On November 27, 2017, the Superior Court handed down a decision having a potentially significant impact on all employers who have external parties (subcontractors or other) carrying out work in their facilities. In fact, the Société de Transport de Montréal (STM ‒ Montreal transit commission) was held liable to pay more than $1.2 million in damages to two paramedics who suffered post-traumatic stress following an intervention carried out in its facilities. Accordingly, the court held that the STM was liable as a third party who was at fault and, most notably, ordered the payment of substantial amounts for "[translation] the loss of future earning capacity."
At the start of their work shift, the two paramedics in question were called to intervene with a person in distress in a Montreal subway station. When they arrived on the premises, the train was stopped, the power supply was cut off and the subway cars had been evacuated. Several police officers were also on the tracks when the paramedics were getting ready to respond to the victim’s needs.
While they were stuck under a car, the paramedics heard two resounding train horns in the station. They then saw the police officers flee and start panicking, feeling threatened by an imminent danger and were afraid the train would start running. They nevertheless quickly finished their intervention, but were in a state of shock. They went to emergency where they were examined immediately and put on leave.
The CNESST (Quebec’s standards, equity and health and safety board) accepts their claim for a state of post-traumatic stress – neither paramedic will resume his duties as a paramedic.
Close to three years after the events, the paramedics are filing a suit for damages against the STM. They claim that the attendant who triggered the horn while they were under a car was at fault. They also allege the employees of the STM should have immediately warned them that the horn had been inadvertently triggered and that there was in fact no danger.
The court recognized early on that the evidence confirms that at no time was the paramedics’ life or safety endangered. All procedures were scrupulously followed by the STM employees and the other participants involved. The court also found that the attendant who triggered the horn was not at fault, because this act was in fact the result of an accident.
However, the court mentions that the paramedics rightly felt threatened when they saw the police officers flee after hearing the horn, while they were stuck under the car. The STM employee who was in charge (the person in charge) at the scene of the accident should have "[translation] rushed over, without delay, to inform the paramedics that there was no danger and reassure them by letting them know that the horn had been activated by accident."
As such, according to the court, the STM is at fault for having notified the paramedics that they were never in danger only when their intervention was completed. Justice Courchesne writes on this subject that it was a case of too little, too late. Had they been reassured without delay with respect to their physical integrity, the judge is of the opinion "[translation] that their damages would have been considerably less, if not inexistent."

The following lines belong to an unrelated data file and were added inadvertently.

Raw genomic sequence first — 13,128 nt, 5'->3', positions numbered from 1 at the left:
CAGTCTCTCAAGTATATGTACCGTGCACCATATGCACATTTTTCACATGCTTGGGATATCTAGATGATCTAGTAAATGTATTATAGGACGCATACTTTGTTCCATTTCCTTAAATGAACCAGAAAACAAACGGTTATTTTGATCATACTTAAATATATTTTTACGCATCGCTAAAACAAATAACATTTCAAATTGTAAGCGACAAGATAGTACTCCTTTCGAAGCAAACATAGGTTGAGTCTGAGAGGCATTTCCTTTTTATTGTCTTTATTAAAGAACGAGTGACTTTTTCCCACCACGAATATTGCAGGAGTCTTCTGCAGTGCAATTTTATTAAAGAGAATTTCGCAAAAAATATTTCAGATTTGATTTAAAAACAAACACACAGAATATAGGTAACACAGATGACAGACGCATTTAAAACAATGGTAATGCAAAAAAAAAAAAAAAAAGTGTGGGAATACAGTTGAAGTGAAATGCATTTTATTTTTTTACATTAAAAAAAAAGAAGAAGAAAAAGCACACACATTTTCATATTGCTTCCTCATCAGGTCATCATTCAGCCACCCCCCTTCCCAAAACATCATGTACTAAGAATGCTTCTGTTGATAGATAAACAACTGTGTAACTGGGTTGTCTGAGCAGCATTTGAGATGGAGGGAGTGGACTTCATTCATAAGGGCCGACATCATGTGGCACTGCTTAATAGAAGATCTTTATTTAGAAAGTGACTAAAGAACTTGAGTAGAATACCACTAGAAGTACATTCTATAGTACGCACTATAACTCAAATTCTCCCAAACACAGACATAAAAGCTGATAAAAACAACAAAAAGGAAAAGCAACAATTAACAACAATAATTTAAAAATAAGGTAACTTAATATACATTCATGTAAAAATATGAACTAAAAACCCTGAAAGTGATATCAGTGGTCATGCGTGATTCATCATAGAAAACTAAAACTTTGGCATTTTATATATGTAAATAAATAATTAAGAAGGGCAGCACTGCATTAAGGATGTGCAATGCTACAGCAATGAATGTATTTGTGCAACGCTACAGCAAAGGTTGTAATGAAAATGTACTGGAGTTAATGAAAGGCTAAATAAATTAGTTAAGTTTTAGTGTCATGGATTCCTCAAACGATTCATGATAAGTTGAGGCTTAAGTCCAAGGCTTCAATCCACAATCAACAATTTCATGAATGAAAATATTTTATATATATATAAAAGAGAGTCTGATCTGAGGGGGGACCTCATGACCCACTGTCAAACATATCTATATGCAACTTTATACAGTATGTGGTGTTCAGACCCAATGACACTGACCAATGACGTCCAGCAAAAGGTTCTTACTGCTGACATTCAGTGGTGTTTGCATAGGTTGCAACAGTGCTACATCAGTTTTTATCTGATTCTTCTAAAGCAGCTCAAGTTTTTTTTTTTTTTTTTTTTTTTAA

Finally, based on actuarial and psychiatric expert reports, the court grants the plaintiffs more than $870,000 as loss of future earning capacity.
The amounts that the STM was recently ordered to pay by the Superior Court result from a civil action initiated by the two paramedics and is completely unrelated to the amounts that these paramedics could receive as an income replacement benefit granted by the CNESST following a work accident. These paramedics indeed benefited from an exception to the generally recognized principle that an employee may not initiate a civil action when he/she is the victim of a work accident.1
As a result, a company may be liable on a civil basis following a work accident that took place in its facilities, even if the accident involves a participant who is not an employee, if the company or its representatives were at fault – this liability must normally be limited to the amount by which the loss suffered exceeds the benefits received from the CNESST.
In this case, these are certainly external participants, but it is possible to think that the employees of a subcontractor, for example, could initiate a similar proceeding. In doing so, anticipating the actions and having an adequate procedure to effectively manage emergency situations may be an effective way to minimize risks.
Furthermore, the judge does not linger over the issue of loss of future earning capacity and relies on the expert reports filed by the plaintiffs. Given the amounts at stake, there is little doubt that this matter will not go further, with the outlook of an appeal having been discussed publicly. It will be interesting to follow the debate because its outcome will certainly have repercussions on Quebec companies.
1 See section 441 of the Act respecting industrial accidents and occupational diseases: "No beneficiary may bring a civil liability action, by reason of an employment injury, against an employer governed by this Act other than the employer of the injured worker, except (…) 2° to recover the amount by which the loss sustained exceeds the benefit (…)."